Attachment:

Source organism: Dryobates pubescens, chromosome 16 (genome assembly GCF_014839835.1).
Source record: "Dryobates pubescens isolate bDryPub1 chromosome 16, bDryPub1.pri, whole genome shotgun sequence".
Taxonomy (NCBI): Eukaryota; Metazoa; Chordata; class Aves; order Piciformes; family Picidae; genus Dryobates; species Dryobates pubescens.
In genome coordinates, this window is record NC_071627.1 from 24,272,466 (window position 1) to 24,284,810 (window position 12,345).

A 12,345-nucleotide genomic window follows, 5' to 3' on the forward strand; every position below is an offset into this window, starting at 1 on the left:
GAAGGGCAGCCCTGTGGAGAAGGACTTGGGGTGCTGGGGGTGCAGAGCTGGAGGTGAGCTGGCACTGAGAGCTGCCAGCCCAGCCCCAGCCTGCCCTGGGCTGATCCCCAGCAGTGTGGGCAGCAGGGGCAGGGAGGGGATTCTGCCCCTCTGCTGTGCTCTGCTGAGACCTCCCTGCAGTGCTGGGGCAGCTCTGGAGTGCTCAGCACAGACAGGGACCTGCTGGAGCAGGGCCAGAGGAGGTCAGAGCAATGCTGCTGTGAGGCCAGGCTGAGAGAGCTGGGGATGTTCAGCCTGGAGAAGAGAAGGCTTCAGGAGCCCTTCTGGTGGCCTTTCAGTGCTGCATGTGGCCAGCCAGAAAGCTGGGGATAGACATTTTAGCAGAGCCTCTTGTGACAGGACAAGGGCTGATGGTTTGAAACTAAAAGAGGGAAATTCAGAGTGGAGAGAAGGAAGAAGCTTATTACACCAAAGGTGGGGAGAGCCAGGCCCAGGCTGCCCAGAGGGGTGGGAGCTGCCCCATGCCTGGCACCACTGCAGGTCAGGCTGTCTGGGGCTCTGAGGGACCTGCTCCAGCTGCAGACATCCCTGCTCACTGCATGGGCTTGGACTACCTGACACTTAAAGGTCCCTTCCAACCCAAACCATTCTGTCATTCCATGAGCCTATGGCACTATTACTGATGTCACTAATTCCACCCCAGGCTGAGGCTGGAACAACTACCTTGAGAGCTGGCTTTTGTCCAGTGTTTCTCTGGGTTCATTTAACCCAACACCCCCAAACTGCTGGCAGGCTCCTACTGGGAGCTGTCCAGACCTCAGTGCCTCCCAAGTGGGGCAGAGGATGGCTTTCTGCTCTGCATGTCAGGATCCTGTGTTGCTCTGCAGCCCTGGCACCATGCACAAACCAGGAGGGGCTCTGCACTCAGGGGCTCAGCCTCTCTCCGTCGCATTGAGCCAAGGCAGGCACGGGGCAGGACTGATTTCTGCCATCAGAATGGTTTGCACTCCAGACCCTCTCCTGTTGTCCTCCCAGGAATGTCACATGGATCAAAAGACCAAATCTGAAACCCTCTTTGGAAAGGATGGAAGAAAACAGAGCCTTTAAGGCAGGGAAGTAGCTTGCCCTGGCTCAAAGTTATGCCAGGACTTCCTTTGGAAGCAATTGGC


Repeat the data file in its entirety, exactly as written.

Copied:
Source organism: Dryobates pubescens, chromosome 16 (genome assembly GCF_014839835.1).
Source record: "Dryobates pubescens isolate bDryPub1 chromosome 16, bDryPub1.pri, whole genome shotgun sequence".
Taxonomy (NCBI): Eukaryota; Metazoa; Chordata; class Aves; order Piciformes; family Picidae; genus Dryobates; species Dryobates pubescens.
In genome coordinates, this window is record NC_071627.1 from 24,272,466 (window position 1) to 24,284,810 (window position 12,345).

A 12,345-nucleotide genomic window follows, 5' to 3' on the forward strand; every position below is an offset into this window, starting at 1 on the left:
GAAGGGCAGCCCTGTGGAGAAGGACTTGGGGTGCTGGGGGTGCAGAGCTGGAGGTGAGCTGGCACTGAGAGCTGCCAGCCCAGCCCCAGCCTGCCCTGGGCTGATCCCCAGCAGTGTGGGCAGCAGGGGCAGGGAGGGGATTCTGCCCCTCTGCTGTGCTCTGCTGAGACCTCCCTGCAGTGCTGGGGCAGCTCTGGAGTGCTCAGCACAGACAGGGACCTGCTGGAGCAGGGCCAGAGGAGGTCAGAGCAATGCTGCTGTGAGGCCAGGCTGAGAGAGCTGGGGATGTTCAGCCTGGAGAAGAGAAGGCTTCAGGAGCCCTTCTGGTGGCCTTTCAGTGCTGCATGTGGCCAGCCAGAAAGCTGGGGATAGACATTTTAGCAGAGCCTCTTGTGACAGGACAAGGGCTGATGGTTTGAAACTAAAAGAGGGAAATTCAGAGTGGAGAGAAGGAAGAAGCTTATTACACCAAAGGTGGGGAGAGCCAGGCCCAGGCTGCCCAGAGGGGTGGGAGCTGCCCCATGCCTGGCACCACTGCAGGTCAGGCTGTCTGGGGCTCTGAGGGACCTGCTCCAGCTGCAGACATCCCTGCTCACTGCATGGGCTTGGACTACCTGACACTTAAAGGTCCCTTCCAACCCAAACCATTCTGTCATTCCATGAGCCTATGGCACTATTACTGATGTCACTAATTCCACCCCAGGCTGAGGCTGGAACAACTACCTTGAGAGCTGGCTTTTGTCCAGTGTTTCTCTGGGTTCATTTAACCCAACACCCCCAAACTGCTGGCAGGCTCCTACTGGGAGCTGTCCAGACCTCAGTGCCTCCCAAGTGGGGCAGAGGATGGCTTTCTGCTCTGCATGTCAGGATCCTGTGTTGCTCTGCAGCCCTGGCACCATGCACAAACCAGGAGGGGCTCTGCACTCAGGGGCTCAGCCTCTCTCCGTCGCATTGAGCCAAGGCAGGCACGGGGCAGGACTGATTTCTGCCATCAGAATGGTTTGCACTCCAGACCCTCTCCTGTTGTCCTCCCAGGAATGTCACATGGATCAAAAGACCAAATCTGAAACCCTCTTTGGAAAGGATGGAAGAAAACAGAGCCTTTAAGGCAGGGAAGTAGCTTGCCCTGGCTCAAAGTTATGCCAGGACTTCCTTTGGAAGCAATTGGC